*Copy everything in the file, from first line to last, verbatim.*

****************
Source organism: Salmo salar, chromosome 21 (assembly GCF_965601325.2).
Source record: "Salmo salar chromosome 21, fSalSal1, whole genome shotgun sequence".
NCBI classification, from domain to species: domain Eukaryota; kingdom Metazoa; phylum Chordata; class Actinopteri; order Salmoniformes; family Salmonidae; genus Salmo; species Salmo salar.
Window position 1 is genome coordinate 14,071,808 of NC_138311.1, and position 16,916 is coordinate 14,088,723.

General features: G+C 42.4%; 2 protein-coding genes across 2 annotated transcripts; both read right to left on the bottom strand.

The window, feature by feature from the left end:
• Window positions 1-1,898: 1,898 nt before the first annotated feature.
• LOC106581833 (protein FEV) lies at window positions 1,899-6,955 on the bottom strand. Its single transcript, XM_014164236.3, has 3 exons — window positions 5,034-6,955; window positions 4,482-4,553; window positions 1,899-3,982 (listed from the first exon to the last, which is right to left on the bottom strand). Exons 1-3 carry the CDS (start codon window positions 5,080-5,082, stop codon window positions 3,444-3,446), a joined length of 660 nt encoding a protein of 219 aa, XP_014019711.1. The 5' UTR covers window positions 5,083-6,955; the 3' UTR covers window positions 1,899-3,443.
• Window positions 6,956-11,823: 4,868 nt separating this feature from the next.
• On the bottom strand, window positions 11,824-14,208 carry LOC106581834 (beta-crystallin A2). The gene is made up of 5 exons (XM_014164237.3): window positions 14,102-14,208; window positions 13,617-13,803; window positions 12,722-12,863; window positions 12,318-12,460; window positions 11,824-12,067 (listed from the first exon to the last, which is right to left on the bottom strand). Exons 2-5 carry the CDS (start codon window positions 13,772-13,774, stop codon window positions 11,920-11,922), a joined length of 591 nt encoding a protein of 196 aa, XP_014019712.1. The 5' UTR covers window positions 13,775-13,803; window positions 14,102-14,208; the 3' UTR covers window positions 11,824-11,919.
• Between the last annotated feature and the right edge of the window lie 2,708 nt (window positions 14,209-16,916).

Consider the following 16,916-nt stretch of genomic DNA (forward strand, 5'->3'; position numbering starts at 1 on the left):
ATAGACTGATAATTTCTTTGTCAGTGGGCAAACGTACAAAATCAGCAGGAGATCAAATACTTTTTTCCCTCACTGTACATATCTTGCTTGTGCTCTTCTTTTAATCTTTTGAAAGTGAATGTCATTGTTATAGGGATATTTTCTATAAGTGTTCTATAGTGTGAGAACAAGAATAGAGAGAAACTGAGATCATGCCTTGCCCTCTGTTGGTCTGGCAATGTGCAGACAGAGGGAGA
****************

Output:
Source organism: Salmo salar, chromosome 21 (assembly GCF_965601325.2).
Source record: "Salmo salar chromosome 21, fSalSal1, whole genome shotgun sequence".
NCBI classification, from domain to species: domain Eukaryota; kingdom Metazoa; phylum Chordata; class Actinopteri; order Salmoniformes; family Salmonidae; genus Salmo; species Salmo salar.
Window position 1 is genome coordinate 14,071,808 of NC_138311.1, and position 16,916 is coordinate 14,088,723.

General features: G+C 42.4%; 2 protein-coding genes across 2 annotated transcripts; both read right to left on the bottom strand.

The window, feature by feature from the left end:
• Window positions 1-1,898: 1,898 nt before the first annotated feature.
• LOC106581833 (protein FEV) lies at window positions 1,899-6,955 on the bottom strand. Its single transcript, XM_014164236.3, has 3 exons — window positions 5,034-6,955; window positions 4,482-4,553; window positions 1,899-3,982 (listed from the first exon to the last, which is right to left on the bottom strand). Exons 1-3 carry the CDS (start codon window positions 5,080-5,082, stop codon window positions 3,444-3,446), a joined length of 660 nt encoding a protein of 219 aa, XP_014019711.1. The 5' UTR covers window positions 5,083-6,955; the 3' UTR covers window positions 1,899-3,443.
• Window positions 6,956-11,823: 4,868 nt separating this feature from the next.
• On the bottom strand, window positions 11,824-14,208 carry LOC106581834 (beta-crystallin A2). The gene is made up of 5 exons (XM_014164237.3): window positions 14,102-14,208; window positions 13,617-13,803; window positions 12,722-12,863; window positions 12,318-12,460; window positions 11,824-12,067 (listed from the first exon to the last, which is right to left on the bottom strand). Exons 2-5 carry the CDS (start codon window positions 13,772-13,774, stop codon window positions 11,920-11,922), a joined length of 591 nt encoding a protein of 196 aa, XP_014019712.1. The 5' UTR covers window positions 13,775-13,803; window positions 14,102-14,208; the 3' UTR covers window positions 11,824-11,919.
• Between the last annotated feature and the right edge of the window lie 2,708 nt (window positions 14,209-16,916).

Consider the following 16,916-nt stretch of genomic DNA (forward strand, 5'->3'; position numbering starts at 1 on the left):
ATAGACTGATAATTTCTTTGTCAGTGGGCAAACGTACAAAATCAGCAGGAGATCAAATACTTTTTTCCCTCACTGTACATATCTTGCTTGTGCTCTTCTTTTAATCTTTTGAAAGTGAATGTCATTGTTATAGGGATATTTTCTATAAGTGTTCTATAGTGTGAGAACAAGAATAGAGAGAAACTGAGATCATGCCTTGCCCTCTGTTGGTCTGGCAATGTGCAGACAGAGGGAGA